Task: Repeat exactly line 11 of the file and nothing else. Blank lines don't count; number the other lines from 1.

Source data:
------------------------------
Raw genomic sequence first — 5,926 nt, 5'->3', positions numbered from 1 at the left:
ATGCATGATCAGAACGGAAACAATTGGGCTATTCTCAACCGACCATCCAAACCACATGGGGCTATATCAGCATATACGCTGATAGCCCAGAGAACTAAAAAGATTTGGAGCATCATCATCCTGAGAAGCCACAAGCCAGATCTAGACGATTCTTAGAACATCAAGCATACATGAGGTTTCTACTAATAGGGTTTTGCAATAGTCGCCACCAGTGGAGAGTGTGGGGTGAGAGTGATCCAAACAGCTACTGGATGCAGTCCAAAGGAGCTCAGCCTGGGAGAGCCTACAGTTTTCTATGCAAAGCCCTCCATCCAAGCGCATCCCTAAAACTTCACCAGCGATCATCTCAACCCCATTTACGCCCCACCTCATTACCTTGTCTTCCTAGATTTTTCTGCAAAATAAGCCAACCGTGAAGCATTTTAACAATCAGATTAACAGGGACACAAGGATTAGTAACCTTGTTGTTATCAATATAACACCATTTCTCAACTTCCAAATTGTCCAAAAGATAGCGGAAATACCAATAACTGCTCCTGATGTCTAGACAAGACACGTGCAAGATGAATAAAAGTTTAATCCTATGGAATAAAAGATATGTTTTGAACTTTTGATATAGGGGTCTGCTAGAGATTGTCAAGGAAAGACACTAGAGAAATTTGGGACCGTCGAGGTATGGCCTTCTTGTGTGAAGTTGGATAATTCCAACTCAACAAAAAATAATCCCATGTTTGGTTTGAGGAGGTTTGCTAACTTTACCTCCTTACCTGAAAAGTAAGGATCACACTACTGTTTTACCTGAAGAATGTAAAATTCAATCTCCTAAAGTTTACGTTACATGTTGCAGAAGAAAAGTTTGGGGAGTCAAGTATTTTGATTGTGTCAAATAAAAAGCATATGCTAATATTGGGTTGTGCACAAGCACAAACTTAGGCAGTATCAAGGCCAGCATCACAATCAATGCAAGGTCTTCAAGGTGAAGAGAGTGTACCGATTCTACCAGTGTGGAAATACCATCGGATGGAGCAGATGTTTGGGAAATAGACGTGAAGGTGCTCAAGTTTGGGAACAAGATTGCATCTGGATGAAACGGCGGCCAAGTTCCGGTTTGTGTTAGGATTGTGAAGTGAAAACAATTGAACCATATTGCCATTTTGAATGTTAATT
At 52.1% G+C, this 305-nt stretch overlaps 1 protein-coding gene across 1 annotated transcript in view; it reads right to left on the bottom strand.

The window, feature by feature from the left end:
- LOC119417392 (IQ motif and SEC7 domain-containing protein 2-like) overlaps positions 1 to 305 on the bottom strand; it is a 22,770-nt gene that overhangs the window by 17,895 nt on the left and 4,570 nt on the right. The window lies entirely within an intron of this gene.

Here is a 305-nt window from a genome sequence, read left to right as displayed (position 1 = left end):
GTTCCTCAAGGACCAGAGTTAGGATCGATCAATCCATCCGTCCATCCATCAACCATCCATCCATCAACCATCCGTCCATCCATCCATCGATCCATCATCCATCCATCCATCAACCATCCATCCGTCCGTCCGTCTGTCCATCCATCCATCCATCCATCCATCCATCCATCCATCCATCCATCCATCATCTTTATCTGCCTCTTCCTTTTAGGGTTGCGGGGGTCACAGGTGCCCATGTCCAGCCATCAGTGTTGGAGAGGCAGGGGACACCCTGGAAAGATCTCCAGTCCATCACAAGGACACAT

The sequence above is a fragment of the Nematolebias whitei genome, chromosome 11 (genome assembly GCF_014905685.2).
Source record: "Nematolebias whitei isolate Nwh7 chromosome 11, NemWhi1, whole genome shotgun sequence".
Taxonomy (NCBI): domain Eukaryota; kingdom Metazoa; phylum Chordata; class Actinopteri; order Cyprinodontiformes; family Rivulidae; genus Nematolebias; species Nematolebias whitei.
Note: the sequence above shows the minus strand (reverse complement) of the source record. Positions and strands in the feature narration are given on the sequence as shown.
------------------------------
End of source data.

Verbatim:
Note: the sequence above shows the minus strand (reverse complement) of the source record. Positions and strands in the feature narration are given on the sequence as shown.